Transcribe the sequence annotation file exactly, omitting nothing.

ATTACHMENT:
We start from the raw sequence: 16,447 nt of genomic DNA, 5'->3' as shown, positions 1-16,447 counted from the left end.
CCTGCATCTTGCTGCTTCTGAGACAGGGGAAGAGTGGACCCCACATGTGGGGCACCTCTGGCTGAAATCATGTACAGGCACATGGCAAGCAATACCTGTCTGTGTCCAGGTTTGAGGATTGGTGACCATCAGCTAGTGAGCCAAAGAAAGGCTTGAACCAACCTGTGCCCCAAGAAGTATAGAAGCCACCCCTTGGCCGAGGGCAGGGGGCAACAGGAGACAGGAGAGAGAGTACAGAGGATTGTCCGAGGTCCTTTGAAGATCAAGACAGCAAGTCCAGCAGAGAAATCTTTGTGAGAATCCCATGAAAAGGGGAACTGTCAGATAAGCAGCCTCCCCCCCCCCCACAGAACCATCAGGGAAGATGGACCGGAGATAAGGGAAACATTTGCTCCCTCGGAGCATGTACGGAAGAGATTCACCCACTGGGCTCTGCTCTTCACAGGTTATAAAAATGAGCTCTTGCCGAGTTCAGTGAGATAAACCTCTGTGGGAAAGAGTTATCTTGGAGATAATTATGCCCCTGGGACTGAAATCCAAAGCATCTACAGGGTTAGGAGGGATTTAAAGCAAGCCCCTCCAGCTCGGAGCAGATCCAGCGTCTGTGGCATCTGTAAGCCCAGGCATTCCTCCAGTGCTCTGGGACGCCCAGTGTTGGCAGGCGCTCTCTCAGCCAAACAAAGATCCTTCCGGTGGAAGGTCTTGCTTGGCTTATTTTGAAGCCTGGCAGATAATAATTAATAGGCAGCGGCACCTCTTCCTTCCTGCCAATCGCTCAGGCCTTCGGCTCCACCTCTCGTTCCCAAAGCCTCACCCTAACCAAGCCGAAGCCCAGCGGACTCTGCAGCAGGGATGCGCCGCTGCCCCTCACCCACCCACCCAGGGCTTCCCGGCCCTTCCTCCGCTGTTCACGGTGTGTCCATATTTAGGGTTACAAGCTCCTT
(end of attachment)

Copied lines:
We start from the raw sequence: 16,447 nt of genomic DNA, 5'->3' as shown, positions 1-16,447 counted from the left end.
CCTGCATCTTGCTGCTTCTGAGACAGGGGAAGAGTGGACCCCACATGTGGGGCACCTCTGGCTGAAATCATGTACAGGCACATGGCAAGCAATACCTGTCTGTGTCCAGGTTTGAGGATTGGTGACCATCAGCTAGTGAGCCAAAGAAAGGCTTGAACCAACCTGTGCCCCAAGAAGTATAGAAGCCACCCCTTGGCCGAGGGCAGGGGGCAACAGGAGACAGGAGAGAGAGTACAGAGGATTGTCCGAGGTCCTTTGAAGATCAAGACAGCAAGTCCAGCAGAGAAATCTTTGTGAGAATCCCATGAAAAGGGGAACTGTCAGATAAGCAGCCTCCCCCCCCCCCACAGAACCATCAGGGAAGATGGACCGGAGATAAGGGAAACATTTGCTCCCTCGGAGCATGTACGGAAGAGATTCACCCACTGGGCTCTGCTCTTCACAGGTTATAAAAATGAGCTCTTGCCGAGTTCAGTGAGATAAACCTCTGTGGGAAAGAGTTATCTTGGAGATAATTATGCCCCTGGGACTGAAATCCAAAGCATCTACAGGGTTAGGAGGGATTTAAAGCAAGCCCCTCCAGCTCGGAGCAGATCCAGCGTCTGTGGCATCTGTAAGCCCAGGCATTCCTCCAGTGCTCTGGGACGCCCAGTGTTGGCAGGCGCTCTCTCAGCCAAACAAAGATCCTTCCGGTGGAAGGTCTTGCTTGGCTTATTTTGAAGCCTGGCAGATAATAATTAATAGGCAGCGGCACCTCTTCCTTCCTGCCAATCGCTCAGGCCTTCGGCTCCACCTCTCGTTCCCAAAGCCTCACCCTAACCAAGCCGAAGCCCAGCGGACTCTGCAGCAGGGATGCGCCGCTGCCCCTCACCCACCCACCCAGGGCTTCCCGGCCCTTCCTCCGCTGTTCACGGTGTGTCCATATTTAGGGTTACAAGCTCCTT